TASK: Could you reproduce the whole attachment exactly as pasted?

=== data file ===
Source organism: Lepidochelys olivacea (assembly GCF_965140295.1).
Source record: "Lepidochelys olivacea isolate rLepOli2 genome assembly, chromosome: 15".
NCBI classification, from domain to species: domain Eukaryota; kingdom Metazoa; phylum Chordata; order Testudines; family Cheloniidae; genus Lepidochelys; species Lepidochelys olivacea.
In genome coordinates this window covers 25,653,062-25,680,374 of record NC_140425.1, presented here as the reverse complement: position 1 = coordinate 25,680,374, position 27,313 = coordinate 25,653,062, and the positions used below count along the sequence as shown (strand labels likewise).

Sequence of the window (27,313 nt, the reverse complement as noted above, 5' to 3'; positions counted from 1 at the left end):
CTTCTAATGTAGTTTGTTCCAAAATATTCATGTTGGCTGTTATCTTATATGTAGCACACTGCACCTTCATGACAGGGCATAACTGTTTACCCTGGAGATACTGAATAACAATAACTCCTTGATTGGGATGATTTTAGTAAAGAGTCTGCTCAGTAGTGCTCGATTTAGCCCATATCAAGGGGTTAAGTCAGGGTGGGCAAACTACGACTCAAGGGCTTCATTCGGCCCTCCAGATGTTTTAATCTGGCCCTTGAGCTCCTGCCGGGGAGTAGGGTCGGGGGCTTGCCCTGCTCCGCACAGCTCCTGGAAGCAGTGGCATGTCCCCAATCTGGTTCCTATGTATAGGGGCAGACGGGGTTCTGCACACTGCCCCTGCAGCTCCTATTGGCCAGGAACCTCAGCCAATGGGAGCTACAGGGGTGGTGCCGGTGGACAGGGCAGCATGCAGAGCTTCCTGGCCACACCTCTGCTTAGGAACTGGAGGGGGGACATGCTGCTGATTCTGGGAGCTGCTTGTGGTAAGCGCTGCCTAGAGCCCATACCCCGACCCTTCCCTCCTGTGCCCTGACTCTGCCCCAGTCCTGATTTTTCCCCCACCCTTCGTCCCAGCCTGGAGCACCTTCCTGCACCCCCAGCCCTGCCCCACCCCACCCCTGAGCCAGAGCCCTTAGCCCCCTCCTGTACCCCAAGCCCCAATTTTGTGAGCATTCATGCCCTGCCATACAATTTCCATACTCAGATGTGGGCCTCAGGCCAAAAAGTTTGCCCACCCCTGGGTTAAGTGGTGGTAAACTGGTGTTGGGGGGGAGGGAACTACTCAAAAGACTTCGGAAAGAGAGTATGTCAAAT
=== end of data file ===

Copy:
Source organism: Lepidochelys olivacea (assembly GCF_965140295.1).
Source record: "Lepidochelys olivacea isolate rLepOli2 genome assembly, chromosome: 15".
NCBI classification, from domain to species: domain Eukaryota; kingdom Metazoa; phylum Chordata; order Testudines; family Cheloniidae; genus Lepidochelys; species Lepidochelys olivacea.
In genome coordinates this window covers 25,653,062-25,680,374 of record NC_140425.1, presented here as the reverse complement: position 1 = coordinate 25,680,374, position 27,313 = coordinate 25,653,062, and the positions used below count along the sequence as shown (strand labels likewise).

Sequence of the window (27,313 nt, the reverse complement as noted above, 5' to 3'; positions counted from 1 at the left end):
CTTCTAATGTAGTTTGTTCCAAAATATTCATGTTGGCTGTTATCTTATATGTAGCACACTGCACCTTCATGACAGGGCATAACTGTTTACCCTGGAGATACTGAATAACAATAACTCCTTGATTGGGATGATTTTAGTAAAGAGTCTGCTCAGTAGTGCTCGATTTAGCCCATATCAAGGGGTTAAGTCAGGGTGGGCAAACTACGACTCAAGGGCTTCATTCGGCCCTCCAGATGTTTTAATCTGGCCCTTGAGCTCCTGCCGGGGAGTAGGGTCGGGGGCTTGCCCTGCTCCGCACAGCTCCTGGAAGCAGTGGCATGTCCCCAATCTGGTTCCTATGTATAGGGGCAGACGGGGTTCTGCACACTGCCCCTGCAGCTCCTATTGGCCAGGAACCTCAGCCAATGGGAGCTACAGGGGTGGTGCCGGTGGACAGGGCAGCATGCAGAGCTTCCTGGCCACACCTCTGCTTAGGAACTGGAGGGGGGACATGCTGCTGATTCTGGGAGCTGCTTGTGGTAAGCGCTGCCTAGAGCCCATACCCCGACCCTTCCCTCCTGTGCCCTGACTCTGCCCCAGTCCTGATTTTTCCCCCACCCTTCGTCCCAGCCTGGAGCACCTTCCTGCACCCCCAGCCCTGCCCCACCCCACCCCTGAGCCAGAGCCCTTAGCCCCCTCCTGTACCCCAAGCCCCAATTTTGTGAGCATTCATGCCCTGCCATACAATTTCCATACTCAGATGTGGGCCTCAGGCCAAAAAGTTTGCCCACCCCTGGGTTAAGTGGTGGTAAACTGGTGTTGGGGGGGAGGGAACTACTCAAAAGACTTCGGAAAGAGAGTATGTCAAAT